# Category:Joint functions

Newton offers several different types of joints that can be used to stitch two (or more) objects together and/or to limit the degree of freedom for certain objects. This page shows how the differnet joint types could look like, to give you an impression on how they can be used. There is also an official tutorial on joints that can be found here, Overview of joint api functions, see:.

In addition to those, simulation collisions also produce contact joints, which have their own functionality.

# Ball and socket interface

## Description

This joint type has an anchor (the end of blue sphere) and a moveable body that is "hanging" by this anchor (the beginning of the green sphere). The movement of that body is free to all directions, but limited to a certain degree (specified in angles), so that the child body's movement is limited to a cone-shped area. A good example for such a joint is your wrist angle or your hip joint.

# UpVector joint interface

## Description

This specialized vector can be used to limit rotation to one axis of freedom for rigid bodies. It's mostly used if you use e.g. a sphere to create a character controller and don't want that sphere to "fall" forwards. It's like if you want an egg to stand still upwards on the table but still be able to rotate it on the y-axis and move it around.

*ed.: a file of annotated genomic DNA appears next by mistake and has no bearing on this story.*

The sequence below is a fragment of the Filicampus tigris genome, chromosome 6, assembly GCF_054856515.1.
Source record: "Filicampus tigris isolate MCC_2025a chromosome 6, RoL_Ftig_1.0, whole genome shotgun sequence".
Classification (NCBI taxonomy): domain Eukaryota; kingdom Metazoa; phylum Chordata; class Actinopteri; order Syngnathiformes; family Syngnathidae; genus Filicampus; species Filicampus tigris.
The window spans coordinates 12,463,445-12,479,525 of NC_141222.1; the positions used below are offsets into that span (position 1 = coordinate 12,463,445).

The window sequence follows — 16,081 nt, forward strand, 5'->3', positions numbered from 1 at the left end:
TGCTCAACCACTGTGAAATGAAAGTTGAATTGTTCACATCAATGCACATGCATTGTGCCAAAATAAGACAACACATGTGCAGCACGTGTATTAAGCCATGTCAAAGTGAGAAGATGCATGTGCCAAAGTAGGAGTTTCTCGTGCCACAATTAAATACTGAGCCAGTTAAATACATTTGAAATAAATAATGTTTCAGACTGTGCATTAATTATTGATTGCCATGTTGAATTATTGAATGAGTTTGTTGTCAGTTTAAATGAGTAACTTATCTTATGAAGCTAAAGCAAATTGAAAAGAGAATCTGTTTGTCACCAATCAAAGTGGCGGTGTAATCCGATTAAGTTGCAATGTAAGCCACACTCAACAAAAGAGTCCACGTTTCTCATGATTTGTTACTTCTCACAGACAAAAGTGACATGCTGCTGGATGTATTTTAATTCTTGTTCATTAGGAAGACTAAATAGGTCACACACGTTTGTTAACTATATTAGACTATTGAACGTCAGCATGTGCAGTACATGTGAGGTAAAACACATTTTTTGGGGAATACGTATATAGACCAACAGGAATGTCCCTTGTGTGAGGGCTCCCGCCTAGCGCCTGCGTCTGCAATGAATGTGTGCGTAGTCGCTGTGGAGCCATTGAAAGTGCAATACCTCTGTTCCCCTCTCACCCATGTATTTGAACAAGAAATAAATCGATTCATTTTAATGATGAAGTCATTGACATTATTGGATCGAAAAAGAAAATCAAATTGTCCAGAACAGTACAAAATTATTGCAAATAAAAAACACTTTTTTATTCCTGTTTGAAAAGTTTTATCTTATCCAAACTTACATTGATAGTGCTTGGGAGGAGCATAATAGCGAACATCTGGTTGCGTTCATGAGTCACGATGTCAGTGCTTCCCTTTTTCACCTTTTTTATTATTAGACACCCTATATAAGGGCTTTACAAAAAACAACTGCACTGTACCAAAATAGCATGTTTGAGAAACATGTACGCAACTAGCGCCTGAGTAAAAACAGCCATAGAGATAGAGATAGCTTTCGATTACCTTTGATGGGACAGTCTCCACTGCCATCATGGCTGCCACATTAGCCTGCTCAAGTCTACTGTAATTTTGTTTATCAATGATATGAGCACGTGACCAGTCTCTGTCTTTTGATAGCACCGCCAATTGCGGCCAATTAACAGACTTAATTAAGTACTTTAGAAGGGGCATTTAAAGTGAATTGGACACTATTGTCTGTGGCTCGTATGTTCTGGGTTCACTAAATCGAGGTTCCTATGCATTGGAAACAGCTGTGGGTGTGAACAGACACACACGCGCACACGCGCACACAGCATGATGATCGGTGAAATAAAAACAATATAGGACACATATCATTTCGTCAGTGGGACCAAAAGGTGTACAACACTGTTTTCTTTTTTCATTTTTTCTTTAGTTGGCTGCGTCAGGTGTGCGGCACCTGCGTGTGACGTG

# Contact joint interface

To be used inside NewtonMaterialSetCollisionCallback callbacks.

# Corkscrew joint interface functions

## Description

This joint type is an enhanched version of a slider joint which allows the attached child body to not only slide up and down the axis, but also to rotate around this axis. It's called corkscrew-joint because that's the best way to describe how a child body attached with such a joint can move.

# Hinge joint interface functions

## Description

An object attached to a hinge joint can only rotate around one dimension perpendicular to the axis it is attached to. A good real-life example would be a swinging door or a propeller.

# Slider joint interface functions

## Description

This should be very obvious. A child body attached via a slider joint can only slide up and down (move along) the axis it is attached to. A real-life example is e.g. a car's damper shaft.

# Universal joint interface functions

## Description

The universal joint allows the attached child body to rotate on two axis. It's like a hinge joint with an added degree of freedom.

## Joint callback functions

To be only used within joint callbacks.